The term proteome is a blend of the words "proteins" and "genome." Initially, it was meant to describe the entire complement of proteins expressed by a genome, cell, tissue, or organism. However, the term is now used to refer to all of the expressed proteins at a given time point under defined conditions by a genome, cell, tissue, or organism. For example, a cellular proteome refers to the collection of proteins in a specific cell type under particular environmental conditions. Due to the fact that many of the genes in a genome can form different proteins due to alternative splicing; that proteins can be modified after their synthesis (termed, post-translational modifications); and that combinations of proteins can form larger multimeric complexes, the proteome is generally considered to be larger than the genome.
Historically, the study of the proteome, termed pro-teomics, was pursued through the electrophoretic separation of proteins using a gel matrix. Initially, these gels were carried out in one dimension (e.g. based on protein size, shape, or charge). Currently, two-dimensional gel electrophoresis is the standard approach. Proteins are separated based on charge in the first dimension through a slab of gel that is then turned 90° and loaded onto a second gel that separates proteins based on their molecular weight. The gel is then treated with a dye or stain used to visualize all of the proteins in the gel. These two-dimensional profiles are photographed and compared. Specific spots can be excised for further analysis (e.g. a spot that is present, absent, or occurs at a different concentration than another sample's two-dimensional profile). This excised material can be submitted to a subsequent round of two-dimensional analysis to further separate the proteins. Alternatively, the material can be sequenced in order to identify the specific protein(s).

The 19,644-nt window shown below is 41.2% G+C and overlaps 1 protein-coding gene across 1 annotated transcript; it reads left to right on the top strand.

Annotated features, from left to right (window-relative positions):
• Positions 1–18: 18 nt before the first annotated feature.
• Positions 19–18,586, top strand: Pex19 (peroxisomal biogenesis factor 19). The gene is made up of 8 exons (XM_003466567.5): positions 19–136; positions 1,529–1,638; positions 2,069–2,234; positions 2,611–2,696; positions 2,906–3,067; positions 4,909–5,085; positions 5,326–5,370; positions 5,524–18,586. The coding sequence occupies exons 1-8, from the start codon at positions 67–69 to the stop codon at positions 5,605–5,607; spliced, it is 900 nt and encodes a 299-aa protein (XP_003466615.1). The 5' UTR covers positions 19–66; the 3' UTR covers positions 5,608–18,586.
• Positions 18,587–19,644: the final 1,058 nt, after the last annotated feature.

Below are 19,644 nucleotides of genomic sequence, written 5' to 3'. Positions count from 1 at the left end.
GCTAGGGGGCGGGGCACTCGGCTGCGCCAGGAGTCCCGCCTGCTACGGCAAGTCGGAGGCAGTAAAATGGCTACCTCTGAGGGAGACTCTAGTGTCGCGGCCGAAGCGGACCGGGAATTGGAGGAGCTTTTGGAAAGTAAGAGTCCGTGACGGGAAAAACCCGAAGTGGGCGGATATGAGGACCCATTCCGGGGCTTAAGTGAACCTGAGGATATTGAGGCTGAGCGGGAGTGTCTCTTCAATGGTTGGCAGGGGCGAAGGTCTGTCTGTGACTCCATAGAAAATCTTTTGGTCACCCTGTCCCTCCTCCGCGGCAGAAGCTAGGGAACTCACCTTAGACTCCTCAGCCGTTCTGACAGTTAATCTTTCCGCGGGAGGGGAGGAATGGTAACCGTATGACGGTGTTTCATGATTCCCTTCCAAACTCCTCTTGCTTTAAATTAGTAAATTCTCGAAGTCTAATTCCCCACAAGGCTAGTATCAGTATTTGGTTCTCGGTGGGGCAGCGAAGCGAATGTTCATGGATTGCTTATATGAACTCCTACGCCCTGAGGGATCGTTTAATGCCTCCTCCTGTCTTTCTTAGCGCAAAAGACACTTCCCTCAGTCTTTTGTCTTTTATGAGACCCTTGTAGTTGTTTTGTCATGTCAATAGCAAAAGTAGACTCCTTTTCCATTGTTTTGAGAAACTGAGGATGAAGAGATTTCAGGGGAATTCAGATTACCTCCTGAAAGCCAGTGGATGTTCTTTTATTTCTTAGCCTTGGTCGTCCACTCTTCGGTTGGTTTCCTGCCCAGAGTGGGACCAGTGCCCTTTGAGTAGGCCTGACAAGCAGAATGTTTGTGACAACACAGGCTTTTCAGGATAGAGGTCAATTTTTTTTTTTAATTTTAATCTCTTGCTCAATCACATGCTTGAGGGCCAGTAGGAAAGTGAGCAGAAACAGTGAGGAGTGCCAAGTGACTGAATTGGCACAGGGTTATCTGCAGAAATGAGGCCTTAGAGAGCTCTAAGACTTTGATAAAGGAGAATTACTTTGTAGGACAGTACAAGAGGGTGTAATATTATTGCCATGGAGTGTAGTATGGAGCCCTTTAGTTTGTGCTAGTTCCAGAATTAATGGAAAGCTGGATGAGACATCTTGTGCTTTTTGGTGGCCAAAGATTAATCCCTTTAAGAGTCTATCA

More recently, mass spectroscopy promises to advance the field of proteomics. Two different methods of mass spectroscopy are being applied: peptide mass fingerprinting and tandem mass spectroscopy. Peptide mass fingerprinting identifies a protein by cleaving it into short peptides and uses a peptide sequence database to align the short peptides and then deduce the protein's identity by matching it against proteins in the database. By comparison, tandem mass spectrometry derives sequence information from individual peptides that are isolated and then collided with a nonreactive gas. Data on the array of fragment ions produced is recorded and analyzed. Unlike genome- and transcriptome-based methods, pro-teomic analyses struggle to attain the same level of throughput. The major limitation is that proteins cannot be amplified in a manner similar to nucleic acid amplification and the cost of mass spectroscopy is prohibitive.
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